Product Review

Emotiva DMC-1 SSP and MPS-1 Seven-Channel Power Amplifier


Part I

March, 2006

Yongki Go








● Codecs: DD, DD-EX, DPL-IIx, DTS, DTS-ES,
    DTS Neo:6

● DACs: 24/192

● Motorola DSP

● Firewire Port for Expansion

● MFR: 20 Hz - 20 kHz

● Bass Management: 40 Hz - 160 Hz

● Component Video Bandwidth: 100 MHz

● Dimensions: 5.75" H x 17" W x 15.5" D

● Weight: 27 Pounds

● MSRP: $2,495 USA


● Power Output: 200 Watts RMS into 8 Ohms,
    300 Watts RMS into 4 Ohms, Stable into 2
● MFR:  (+/-0.1dB): 20 Hz - 20 kHz Ī 0.1 dB,
    10 Hz  - 100 kHz
Ī 3 dB
● S/N: 100 dB Unweighted
● THD: <0.015%
● Input impedance: 20 kOhms
● Dimensions: 7.75" H x 17"W x 19"D
● Weight: 12 Pounds (Each Module), 33 Pounds
● MSRP: $1,999 USA

MSRP of combo DMC-1+MPS-1 (7 channels): $4,299 USA



Introduction is a company that most of us know well. I have reviewed several of their products in the past, mostly speakers, and came away impressed. In fact, some of these speakers are now permanent occupants of my music and home theater systems and Iíve used them as a reference to judge other speakersí performance and value. Thatís how good they are and how highly I regard them!

The Emotiva line marks the companyís venture into the home-theater electronics world. Knowing Mark Schifter, the president of who seems to always have an abundance of great ideas and, most importantly, has the energy to realize them, I was not surprised with this product line expansion. I was happy to get the chance to become acquainted with these early models.

The DMC-1 surround sound processor (SSP) and the MPS-1 multi-channel amplifier reviewed here are the first products in the Emotiva line. They are very aggressively priced at $2,495 for the DMC-1 and $1,999 for the MPS-1 in seven-channel configuration. If you buy both as a package, the price is even better, at $4,299, which saves about $200.


The DMC-1 and MPS-1 came well packed, as with other AV123 products. Everything was double-boxed and well padded. The MPS-1 was shipped unassembled, meaning the amplifier case (chassis) and the inside amplifier modules were shipped in separate boxes. Hence some assembly is required for the MPS-1.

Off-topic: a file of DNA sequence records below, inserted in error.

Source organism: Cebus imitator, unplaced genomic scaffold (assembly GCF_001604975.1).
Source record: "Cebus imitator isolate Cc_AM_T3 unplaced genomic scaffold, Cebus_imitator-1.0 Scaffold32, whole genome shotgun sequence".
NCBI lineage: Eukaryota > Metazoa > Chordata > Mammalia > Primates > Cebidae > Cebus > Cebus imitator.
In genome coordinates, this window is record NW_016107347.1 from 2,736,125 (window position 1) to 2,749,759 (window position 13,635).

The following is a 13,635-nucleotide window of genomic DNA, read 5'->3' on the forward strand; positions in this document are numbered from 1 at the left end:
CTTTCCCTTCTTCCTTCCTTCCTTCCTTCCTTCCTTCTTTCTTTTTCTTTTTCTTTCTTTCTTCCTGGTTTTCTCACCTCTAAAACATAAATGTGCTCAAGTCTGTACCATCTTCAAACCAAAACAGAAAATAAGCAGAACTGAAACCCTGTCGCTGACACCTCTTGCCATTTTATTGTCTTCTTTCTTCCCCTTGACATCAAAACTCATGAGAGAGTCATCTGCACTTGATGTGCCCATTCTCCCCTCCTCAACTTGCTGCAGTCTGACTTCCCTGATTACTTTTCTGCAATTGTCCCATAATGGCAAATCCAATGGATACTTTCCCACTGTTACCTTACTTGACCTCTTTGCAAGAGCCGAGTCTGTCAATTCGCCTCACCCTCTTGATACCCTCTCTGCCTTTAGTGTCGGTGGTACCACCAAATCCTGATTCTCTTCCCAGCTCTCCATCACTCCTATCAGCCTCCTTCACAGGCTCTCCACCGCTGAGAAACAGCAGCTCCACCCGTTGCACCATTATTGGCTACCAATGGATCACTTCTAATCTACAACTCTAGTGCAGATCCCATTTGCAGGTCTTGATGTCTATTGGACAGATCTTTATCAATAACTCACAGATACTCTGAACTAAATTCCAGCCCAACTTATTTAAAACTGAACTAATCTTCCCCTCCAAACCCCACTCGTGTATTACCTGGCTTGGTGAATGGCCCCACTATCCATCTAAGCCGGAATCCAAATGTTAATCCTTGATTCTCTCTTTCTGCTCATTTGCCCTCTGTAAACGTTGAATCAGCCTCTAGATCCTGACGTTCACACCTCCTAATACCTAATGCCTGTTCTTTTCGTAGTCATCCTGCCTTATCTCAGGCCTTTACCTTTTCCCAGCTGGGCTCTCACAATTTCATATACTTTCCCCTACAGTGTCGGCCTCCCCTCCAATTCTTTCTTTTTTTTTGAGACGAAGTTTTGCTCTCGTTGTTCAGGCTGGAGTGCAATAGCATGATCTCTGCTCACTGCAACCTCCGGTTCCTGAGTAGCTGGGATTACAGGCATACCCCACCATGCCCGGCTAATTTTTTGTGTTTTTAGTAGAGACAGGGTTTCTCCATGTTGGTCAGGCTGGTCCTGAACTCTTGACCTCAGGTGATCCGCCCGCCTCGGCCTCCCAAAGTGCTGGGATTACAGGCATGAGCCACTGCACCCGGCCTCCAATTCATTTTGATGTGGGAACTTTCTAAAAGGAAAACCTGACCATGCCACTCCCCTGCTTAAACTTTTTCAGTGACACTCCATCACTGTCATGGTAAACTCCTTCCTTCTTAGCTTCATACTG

This was done to avoid the risk of shipping a too-heavy item and also to provide the flexibility to the customers to configure the amplifier to their liking. For example, the MPS-1 can be configured for two, three, four, five, six, or seven channels, depending on the particular customerís need. This is all possible because the MPS-1 employs a monoblock amplifier design.

AV123 has also informed me that a new amplifier module (called the EPM-2150) consisting of two channels of amplification per module is now available. This means that you can have up to 14 channels in an MPS-1 chassis.

The Layout

The DMC-1 is heavier and slightly bigger than an average surround processor. When it is in operation, it features blue backlighting on all its buttons and also blue lettering on the main LCD panel, which looks cool. Although populated with small buttons, its front panel looks neat and doesnít look busy. The combination of black and silver front panels with glossy black wood side-panels is elegant.

The DMC-1 carries enough features that would satisfy most people in most applications. First of all, it is capable of delivering signal to 9.1 channels: the usual 7.1 channels plus stereo side outputs (called side-axis) to complement the front speakers. These side-axis channels are matrixed and derived from the left and right front channels, so they are available in stereo as well as surround modes. I didnít try this feature in my evaluation, because another amplifier pair is needed, but if you have extra speakers and space, you might as well try it to see if you can gain better performance with them.

The processing engines inside the DMC-1 are quite powerful. It is equipped with 24-bit 192-kHz Analog Devices D/A converters, 24-bit Crystal Semiconductor A/D converters, a 32-bit 20 MHz control microprocessor, and 24-bit 150 MIPS Motorola Symphony DSP processors. But besides this powerful digital processing, the DMC-1 also provides direct two-channel analog bypass to cater to the stereo music purist. The DMC-1 offers balanced as well as unbalanced outputs on all the 7.1 channels. The side-axis channels, however, are only available in unbalanced (RCA) outputs.

If you have a lot of audio-video equipment to connect to the DMC-1, you donít need to worry. It has six A/V inputs and three A/V outputs (each with S-Video/composite video), three audio-only inputs including a phono input (LP player owners should be happy with this inclusion), six coaxial and four optical digital inputs with a pair of coaxial and optical outputs, eight-channel analog inputs, three component video inputs with two outputs, and two tape record outputs.

This processor can convert composite and S-Video signals to component video. Also the DMC-1 offers four subwoofer outputs. So, in case you want to populate your listening room with subwoofers, you are sufficiently accommodated by the DMC-1. Other features offered include Zone 2 outputs, DC triggers, an RS-232 port, and AM/FM tuner with 40 presets.

There are no DVI or HDMI inputs/outputs, so if you need DVI/HDMI switching, you would have to get an outboard switcher, such as the Gefen unit we reviewed in January of this year. Iíve been told that a two-port HDMI switcher that can connect to the RS-232 port is currently under development at The RS-232 integration would ensure that HDMI switching would be automated with the audio switching in the SSP.


Click Here to Go to Part II. 

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